Skilling India

Alan Gray is the Editor-in-Chief of NewsBlaze, and writes and edits stories at NewsBlaze USA, NewsBlaze India and NewsBlaze Australia.

This week, Prime Minister Narendra Modi announced the new Skill India project target. Over the next six months, the goal is to sill up 2.4 million people, and over the next seven yours, 400 million.

Although there are many brilliant people in India, the level of skilled people is extremely low.

The Ministry wants the “Skill India” Campaign, to Skill people on a large Scale with Speed and high Standards.

This NDTV “Truth vs. Hype” investigation asks the questions:

  • Do we have the capacity to skill so many workers while maintaining quality?
  • Are industries willing to pay premium for skill?
  • Is simply possessing a skill enough?

Asked what percentage of India’s workforce is skilled, Rajiv Pratap Rudi compared India to other nations.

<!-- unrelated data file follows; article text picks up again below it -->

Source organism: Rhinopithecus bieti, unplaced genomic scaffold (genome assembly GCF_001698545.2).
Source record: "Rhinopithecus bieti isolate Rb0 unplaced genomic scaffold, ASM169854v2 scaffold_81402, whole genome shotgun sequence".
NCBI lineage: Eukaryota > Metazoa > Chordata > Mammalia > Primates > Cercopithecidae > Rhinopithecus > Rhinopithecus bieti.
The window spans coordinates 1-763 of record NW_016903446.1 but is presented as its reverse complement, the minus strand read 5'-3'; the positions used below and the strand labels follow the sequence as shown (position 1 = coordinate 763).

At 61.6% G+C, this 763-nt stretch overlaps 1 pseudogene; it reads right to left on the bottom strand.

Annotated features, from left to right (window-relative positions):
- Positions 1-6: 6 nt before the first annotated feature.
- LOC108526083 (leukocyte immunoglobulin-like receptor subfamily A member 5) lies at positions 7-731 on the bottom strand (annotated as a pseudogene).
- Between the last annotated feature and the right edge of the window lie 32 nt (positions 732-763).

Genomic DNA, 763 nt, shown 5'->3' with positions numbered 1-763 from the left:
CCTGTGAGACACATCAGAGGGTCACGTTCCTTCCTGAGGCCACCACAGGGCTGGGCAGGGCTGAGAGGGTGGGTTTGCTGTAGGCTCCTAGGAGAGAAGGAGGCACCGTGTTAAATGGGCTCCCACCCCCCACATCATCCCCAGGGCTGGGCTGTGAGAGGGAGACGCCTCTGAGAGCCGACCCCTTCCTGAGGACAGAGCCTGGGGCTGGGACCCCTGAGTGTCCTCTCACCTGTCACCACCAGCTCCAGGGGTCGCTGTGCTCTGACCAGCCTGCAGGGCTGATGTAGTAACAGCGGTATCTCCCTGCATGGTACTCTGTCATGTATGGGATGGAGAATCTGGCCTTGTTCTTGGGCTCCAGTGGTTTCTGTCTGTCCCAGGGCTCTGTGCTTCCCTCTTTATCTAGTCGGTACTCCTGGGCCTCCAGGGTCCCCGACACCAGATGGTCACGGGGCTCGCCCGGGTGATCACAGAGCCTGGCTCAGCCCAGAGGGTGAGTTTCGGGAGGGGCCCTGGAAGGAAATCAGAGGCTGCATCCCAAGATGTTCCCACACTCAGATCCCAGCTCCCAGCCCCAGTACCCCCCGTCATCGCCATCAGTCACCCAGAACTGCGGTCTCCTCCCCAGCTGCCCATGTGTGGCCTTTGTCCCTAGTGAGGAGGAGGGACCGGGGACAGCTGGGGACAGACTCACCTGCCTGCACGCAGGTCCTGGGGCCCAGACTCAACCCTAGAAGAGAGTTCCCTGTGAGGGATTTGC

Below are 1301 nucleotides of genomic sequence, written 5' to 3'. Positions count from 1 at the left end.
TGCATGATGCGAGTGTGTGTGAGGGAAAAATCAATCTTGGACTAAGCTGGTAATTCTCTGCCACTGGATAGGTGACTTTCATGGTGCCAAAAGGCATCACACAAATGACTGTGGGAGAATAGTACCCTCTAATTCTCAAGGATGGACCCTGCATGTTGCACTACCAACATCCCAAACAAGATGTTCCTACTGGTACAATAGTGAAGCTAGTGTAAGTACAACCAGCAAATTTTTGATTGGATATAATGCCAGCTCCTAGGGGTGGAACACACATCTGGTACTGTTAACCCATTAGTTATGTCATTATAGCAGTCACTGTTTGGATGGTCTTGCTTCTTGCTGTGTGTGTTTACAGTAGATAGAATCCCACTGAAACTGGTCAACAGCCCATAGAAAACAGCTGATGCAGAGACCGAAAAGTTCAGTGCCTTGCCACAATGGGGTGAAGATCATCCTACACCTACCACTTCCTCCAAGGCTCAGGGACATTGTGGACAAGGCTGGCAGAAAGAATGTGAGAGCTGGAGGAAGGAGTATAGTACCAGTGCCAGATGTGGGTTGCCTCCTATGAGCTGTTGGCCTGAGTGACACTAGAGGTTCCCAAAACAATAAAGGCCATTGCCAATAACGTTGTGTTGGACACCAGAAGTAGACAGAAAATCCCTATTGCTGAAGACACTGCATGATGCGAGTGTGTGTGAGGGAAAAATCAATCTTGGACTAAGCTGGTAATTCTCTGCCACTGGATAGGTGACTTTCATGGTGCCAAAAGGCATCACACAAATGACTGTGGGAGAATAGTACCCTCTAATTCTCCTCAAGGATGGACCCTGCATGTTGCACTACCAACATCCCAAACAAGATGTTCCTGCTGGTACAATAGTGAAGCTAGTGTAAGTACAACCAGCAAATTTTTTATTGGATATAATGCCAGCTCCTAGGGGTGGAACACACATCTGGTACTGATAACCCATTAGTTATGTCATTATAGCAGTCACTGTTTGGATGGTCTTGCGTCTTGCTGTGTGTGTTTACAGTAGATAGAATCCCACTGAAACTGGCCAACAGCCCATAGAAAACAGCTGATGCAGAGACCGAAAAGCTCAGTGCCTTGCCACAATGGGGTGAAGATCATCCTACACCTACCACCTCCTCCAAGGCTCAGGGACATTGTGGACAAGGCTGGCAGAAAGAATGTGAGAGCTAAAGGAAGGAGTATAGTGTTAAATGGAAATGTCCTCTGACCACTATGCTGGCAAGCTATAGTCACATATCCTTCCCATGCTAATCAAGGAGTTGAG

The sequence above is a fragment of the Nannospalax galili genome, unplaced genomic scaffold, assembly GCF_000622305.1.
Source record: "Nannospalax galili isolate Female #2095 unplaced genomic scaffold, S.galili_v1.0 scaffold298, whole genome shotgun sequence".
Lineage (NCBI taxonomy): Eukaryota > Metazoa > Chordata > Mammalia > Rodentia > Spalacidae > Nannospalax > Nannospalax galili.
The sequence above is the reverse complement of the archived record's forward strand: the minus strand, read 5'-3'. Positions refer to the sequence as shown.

• China 45%
  • UK 68%
  • Japan 80%
  • South Korea 96%
  • India 3.5%

This is a very low number and indicates the difficulty of the job ahead.

Observing that there are several developed nations which have wealth but not human resources, Prime Minister Modi wants India to be the country that can cater to their needs by developing the right skills in India. – See story

Do Companies Care About Skilling India?

Helping people to get skills is far from the only problem, though, because many companies do not appear to value skills. Most companies appear to treat and pay skilled and unskilled workers the same. Only a few companies see the value in paying their workers according to their level of skill.

Not everyone can be an entrepreneur, and there aren’t enough companies to employ everyone. The chairman of Teamlease Services showed that when he said, “There are only 1 million companies in India. There are only 15,000 companies in India with paid-up capital of more than 10 crores.”

All of this helps to make Skilling India a difficult thing to achieve. Although the project runs over seven years, the first near-term goal of training 2.4 million people by the end of the year, will be a good indicator of whether the project has any chance at all. It will also be a point at which the project can be reviewed, to see what should happen next.